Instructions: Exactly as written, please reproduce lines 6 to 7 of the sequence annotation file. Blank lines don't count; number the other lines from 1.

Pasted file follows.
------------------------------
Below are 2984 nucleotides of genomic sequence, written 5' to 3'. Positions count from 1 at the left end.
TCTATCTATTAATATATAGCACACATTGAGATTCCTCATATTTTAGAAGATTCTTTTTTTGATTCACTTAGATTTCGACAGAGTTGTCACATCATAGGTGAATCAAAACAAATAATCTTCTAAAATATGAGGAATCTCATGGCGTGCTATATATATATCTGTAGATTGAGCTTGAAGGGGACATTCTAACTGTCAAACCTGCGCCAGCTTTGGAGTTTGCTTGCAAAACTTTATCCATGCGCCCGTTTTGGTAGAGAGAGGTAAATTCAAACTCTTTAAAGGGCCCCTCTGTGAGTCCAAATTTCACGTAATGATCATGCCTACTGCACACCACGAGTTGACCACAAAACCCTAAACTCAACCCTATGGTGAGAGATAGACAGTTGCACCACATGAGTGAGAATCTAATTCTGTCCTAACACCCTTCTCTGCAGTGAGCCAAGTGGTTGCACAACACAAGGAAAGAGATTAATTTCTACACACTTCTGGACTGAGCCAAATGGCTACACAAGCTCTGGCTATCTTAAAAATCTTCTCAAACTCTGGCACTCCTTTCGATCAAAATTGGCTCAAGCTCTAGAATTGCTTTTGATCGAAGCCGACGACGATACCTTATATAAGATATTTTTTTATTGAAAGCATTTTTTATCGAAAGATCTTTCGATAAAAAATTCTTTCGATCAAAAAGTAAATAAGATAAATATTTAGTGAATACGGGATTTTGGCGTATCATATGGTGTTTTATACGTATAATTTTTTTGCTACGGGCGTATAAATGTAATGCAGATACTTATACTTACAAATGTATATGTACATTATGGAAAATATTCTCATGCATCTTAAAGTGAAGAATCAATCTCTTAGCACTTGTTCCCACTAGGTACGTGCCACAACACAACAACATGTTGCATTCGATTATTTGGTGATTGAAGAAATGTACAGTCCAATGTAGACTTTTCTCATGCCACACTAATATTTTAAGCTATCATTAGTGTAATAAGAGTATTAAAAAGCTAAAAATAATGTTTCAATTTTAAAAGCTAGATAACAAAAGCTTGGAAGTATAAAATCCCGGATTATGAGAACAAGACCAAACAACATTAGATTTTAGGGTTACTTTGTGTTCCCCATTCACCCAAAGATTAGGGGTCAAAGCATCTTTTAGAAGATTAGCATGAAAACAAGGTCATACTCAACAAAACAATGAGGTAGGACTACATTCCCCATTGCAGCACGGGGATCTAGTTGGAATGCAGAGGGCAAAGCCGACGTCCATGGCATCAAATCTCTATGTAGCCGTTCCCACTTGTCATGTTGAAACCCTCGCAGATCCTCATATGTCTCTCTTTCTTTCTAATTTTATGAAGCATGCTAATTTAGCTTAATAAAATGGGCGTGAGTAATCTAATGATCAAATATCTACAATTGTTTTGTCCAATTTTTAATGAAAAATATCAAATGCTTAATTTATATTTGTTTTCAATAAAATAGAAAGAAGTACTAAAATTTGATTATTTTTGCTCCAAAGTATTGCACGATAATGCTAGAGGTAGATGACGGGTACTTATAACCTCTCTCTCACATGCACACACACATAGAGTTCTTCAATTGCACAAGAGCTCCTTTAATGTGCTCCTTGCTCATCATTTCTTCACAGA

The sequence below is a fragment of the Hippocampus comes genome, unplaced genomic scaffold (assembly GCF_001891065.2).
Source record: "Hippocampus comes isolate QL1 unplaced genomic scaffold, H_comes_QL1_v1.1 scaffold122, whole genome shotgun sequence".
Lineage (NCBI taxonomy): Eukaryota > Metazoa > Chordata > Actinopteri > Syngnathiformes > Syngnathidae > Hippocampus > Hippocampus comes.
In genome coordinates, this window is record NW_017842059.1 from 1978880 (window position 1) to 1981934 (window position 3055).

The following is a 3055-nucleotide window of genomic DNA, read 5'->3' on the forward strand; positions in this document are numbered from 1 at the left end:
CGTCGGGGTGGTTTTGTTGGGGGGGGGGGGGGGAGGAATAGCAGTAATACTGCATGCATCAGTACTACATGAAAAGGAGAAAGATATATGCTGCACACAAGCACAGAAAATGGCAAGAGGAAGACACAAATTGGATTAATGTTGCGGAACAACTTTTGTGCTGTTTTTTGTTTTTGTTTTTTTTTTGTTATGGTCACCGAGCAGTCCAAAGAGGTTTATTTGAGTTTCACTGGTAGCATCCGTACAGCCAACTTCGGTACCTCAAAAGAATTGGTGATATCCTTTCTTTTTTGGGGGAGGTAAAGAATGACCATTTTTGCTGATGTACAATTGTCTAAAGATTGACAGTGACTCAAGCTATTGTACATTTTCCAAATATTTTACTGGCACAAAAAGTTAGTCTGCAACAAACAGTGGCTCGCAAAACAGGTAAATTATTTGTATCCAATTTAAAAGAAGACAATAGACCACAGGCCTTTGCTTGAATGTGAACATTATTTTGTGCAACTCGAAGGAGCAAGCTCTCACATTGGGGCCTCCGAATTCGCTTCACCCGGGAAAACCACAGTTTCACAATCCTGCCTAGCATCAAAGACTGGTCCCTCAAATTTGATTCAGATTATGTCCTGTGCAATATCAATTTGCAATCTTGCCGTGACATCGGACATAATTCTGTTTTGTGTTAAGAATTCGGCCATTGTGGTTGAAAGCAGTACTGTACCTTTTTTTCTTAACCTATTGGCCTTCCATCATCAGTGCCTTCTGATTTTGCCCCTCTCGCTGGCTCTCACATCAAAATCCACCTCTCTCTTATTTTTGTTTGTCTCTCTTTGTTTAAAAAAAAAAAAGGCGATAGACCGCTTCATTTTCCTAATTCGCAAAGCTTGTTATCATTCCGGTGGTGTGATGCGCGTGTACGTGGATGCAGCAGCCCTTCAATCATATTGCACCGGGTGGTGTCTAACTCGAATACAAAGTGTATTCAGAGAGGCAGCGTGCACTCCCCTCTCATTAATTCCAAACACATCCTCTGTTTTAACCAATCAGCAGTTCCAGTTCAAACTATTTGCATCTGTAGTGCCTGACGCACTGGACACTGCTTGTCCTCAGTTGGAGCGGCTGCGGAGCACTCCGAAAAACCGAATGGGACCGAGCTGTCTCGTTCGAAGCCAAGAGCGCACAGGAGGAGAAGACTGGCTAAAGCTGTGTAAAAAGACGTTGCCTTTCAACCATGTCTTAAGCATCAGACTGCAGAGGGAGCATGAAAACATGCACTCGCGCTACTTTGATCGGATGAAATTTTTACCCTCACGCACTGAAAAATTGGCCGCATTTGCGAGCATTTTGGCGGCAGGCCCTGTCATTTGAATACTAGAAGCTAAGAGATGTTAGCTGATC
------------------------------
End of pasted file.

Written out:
In genome coordinates, this window is record NW_017842059.1 from 1978880 (window position 1) to 1981934 (window position 3055).

The following is a 3055-nucleotide window of genomic DNA, read 5'->3' on the forward strand; positions in this document are numbered from 1 at the left end: